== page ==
Ethiopia is committed to guaranteeing the water interests of both Nile basin states and Egypt, said Aba Dula Gemeda, Ethiopia’s lower house speaker, according to Egypt's state-run news agency MENA on Wednesday.
"Some elements on the Egyptian side publish inaccurate information about the Renaissance Dam, but Ethiopia is gaining the international community’s support," Gemeda said.
Gemeda emphasised Addis Ababa’s eagerness to achieve economic cooperation with Egypt along with an "equitable sharing of water resources," pointing out that the Cooperative Framework Agreement (CFA) has been signed into Ethiopian law.
The CFA replaces a colonial-era agreement that granted Egypt and Sudan the majority of water rights, preventing upstream countries from implementing irrigation and hydropower projects without first seeking Egypt's approval.
On 30 June, Ethiopian foreign minister Tedros Adhanom said that Ethiopia hopes talks with Egypt will ease the row over sharing the Nile’s waters.
Egypt and Sudan have not signed the CFA – which was developed by the Nile Basin Initiative – but six upstream nations have, AFP reported.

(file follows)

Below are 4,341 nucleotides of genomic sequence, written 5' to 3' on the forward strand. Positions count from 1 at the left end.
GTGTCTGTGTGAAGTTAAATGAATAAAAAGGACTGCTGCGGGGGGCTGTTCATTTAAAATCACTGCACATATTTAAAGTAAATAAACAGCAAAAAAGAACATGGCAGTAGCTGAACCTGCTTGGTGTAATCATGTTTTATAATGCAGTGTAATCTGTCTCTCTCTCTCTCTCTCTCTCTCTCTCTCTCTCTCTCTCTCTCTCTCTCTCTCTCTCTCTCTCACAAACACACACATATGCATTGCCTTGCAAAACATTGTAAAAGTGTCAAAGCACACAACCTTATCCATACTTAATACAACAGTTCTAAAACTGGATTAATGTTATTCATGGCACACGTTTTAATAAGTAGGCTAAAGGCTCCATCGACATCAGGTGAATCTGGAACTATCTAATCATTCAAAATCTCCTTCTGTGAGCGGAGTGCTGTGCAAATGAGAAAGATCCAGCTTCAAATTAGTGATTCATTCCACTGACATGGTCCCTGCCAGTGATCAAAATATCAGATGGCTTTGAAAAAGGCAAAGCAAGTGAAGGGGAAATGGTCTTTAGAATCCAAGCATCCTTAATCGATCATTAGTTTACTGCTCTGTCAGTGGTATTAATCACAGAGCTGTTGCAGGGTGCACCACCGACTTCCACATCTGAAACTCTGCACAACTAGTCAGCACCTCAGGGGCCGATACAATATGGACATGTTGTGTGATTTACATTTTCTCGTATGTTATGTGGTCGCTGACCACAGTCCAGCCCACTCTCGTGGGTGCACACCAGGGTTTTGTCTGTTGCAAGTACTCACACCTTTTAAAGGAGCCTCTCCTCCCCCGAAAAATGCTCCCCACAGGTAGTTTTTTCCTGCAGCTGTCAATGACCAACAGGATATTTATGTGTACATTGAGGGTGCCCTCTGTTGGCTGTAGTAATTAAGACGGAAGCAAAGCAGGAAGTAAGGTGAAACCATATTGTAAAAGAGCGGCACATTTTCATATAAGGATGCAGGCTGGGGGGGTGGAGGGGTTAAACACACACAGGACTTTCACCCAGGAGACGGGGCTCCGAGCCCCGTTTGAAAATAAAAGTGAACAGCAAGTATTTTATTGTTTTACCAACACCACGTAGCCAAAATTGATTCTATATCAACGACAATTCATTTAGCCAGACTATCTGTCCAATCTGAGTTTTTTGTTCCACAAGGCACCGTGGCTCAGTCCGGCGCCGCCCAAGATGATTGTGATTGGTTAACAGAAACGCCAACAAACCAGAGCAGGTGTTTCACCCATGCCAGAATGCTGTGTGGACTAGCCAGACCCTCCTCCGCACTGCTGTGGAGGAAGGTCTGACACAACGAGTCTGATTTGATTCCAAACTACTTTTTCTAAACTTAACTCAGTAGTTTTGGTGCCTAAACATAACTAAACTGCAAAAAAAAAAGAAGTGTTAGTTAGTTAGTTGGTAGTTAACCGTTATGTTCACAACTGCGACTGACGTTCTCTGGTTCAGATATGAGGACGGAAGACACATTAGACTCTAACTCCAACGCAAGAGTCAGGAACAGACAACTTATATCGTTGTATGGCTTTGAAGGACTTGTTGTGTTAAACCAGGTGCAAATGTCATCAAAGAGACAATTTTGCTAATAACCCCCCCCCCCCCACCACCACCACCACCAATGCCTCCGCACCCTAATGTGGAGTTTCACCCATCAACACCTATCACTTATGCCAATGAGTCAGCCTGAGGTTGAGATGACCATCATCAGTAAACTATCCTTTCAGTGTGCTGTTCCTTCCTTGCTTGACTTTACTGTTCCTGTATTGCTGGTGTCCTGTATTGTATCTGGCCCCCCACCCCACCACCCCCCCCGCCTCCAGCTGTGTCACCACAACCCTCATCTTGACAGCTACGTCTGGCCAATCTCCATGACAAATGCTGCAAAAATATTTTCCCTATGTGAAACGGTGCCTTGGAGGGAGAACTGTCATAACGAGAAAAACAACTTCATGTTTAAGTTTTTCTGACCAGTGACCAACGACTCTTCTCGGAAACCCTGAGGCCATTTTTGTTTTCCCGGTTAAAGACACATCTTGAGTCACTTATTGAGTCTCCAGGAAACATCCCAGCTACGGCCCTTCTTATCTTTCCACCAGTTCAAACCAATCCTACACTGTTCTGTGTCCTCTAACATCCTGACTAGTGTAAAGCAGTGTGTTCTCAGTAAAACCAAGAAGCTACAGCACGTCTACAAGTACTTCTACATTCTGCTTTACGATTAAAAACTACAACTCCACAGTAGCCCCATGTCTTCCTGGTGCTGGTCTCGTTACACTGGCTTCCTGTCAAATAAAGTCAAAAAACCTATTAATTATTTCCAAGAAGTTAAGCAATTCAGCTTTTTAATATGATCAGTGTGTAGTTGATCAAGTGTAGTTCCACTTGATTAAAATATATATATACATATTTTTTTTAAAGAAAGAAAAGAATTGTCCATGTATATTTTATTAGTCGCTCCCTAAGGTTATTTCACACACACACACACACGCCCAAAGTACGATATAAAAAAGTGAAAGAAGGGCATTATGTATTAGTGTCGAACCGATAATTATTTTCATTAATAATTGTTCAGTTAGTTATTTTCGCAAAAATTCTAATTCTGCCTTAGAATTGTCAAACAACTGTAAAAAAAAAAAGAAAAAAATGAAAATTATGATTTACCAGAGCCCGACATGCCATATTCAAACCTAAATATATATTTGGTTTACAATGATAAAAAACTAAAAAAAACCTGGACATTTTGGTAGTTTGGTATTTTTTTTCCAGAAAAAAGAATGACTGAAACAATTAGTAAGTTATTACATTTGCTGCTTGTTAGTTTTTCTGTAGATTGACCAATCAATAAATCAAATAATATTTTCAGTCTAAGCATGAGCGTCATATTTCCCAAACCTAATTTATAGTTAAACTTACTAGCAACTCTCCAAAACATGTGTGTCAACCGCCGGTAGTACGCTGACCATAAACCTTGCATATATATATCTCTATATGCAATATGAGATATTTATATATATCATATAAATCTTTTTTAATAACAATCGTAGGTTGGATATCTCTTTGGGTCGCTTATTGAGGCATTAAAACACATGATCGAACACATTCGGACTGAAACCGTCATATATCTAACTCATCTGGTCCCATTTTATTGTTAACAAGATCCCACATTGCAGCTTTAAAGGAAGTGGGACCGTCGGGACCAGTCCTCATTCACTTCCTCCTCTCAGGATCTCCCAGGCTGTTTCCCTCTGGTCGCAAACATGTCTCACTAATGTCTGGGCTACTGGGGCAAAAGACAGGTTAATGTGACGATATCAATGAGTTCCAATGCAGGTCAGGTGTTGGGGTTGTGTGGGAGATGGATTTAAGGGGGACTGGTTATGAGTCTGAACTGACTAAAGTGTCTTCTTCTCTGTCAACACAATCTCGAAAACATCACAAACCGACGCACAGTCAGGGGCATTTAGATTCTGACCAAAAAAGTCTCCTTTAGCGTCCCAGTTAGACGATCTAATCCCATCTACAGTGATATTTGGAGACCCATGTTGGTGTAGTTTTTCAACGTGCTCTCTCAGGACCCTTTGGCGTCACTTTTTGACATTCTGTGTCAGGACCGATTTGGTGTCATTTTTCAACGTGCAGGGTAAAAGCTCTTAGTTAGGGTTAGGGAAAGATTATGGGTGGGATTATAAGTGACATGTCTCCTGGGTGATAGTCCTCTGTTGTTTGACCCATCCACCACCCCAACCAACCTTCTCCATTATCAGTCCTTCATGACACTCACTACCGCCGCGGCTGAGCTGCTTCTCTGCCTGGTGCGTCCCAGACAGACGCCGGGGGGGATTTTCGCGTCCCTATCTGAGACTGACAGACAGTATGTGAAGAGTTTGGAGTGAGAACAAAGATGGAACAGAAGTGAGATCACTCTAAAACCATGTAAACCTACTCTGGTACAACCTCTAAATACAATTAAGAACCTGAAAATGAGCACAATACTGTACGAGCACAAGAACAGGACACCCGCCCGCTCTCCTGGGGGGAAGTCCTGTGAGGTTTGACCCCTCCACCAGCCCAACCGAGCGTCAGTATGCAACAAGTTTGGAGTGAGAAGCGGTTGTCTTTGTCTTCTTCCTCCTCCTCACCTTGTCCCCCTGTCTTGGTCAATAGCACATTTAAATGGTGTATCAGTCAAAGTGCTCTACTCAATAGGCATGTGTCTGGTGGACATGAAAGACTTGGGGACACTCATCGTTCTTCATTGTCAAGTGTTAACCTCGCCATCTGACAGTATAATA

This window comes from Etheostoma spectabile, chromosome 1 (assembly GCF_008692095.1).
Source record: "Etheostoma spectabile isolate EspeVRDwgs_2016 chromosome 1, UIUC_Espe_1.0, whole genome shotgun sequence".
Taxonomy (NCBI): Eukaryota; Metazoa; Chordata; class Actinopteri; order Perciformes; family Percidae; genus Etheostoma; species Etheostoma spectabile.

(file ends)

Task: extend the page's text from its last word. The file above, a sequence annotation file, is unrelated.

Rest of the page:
Signatory countries include Burundi, Kenya, Rwanda, Tanzania and Uganda. The Democratic Republic of Congo and the newly independent South Sudan have said that they also intend to join.
For decades, Egypt held veto rights over all upstream projects, following powers granted by a 1929 colonial-era treaty with Britain.
Egypt's subsequent 1959 deal with Sudan gave the two downstream countries more than 90 percent control of Nile waters.
Ethiopia signed the CFA in May 2010, and its June ratification in parliament comes amid rising tensions between Addis Ababa and Cairo over Ethiopia's construction of the Grand Renaissance Dam on the Blue Nile.
Ethiopia began diverting the Blue Nile in May, paving the way for its $4.2 billion (3.2 billion euro) hydroelectric dam that is set to become Africa's largest once completed.
The Horn of Africa country has pledged to press ahead with the dam, despite Egypt's reservations.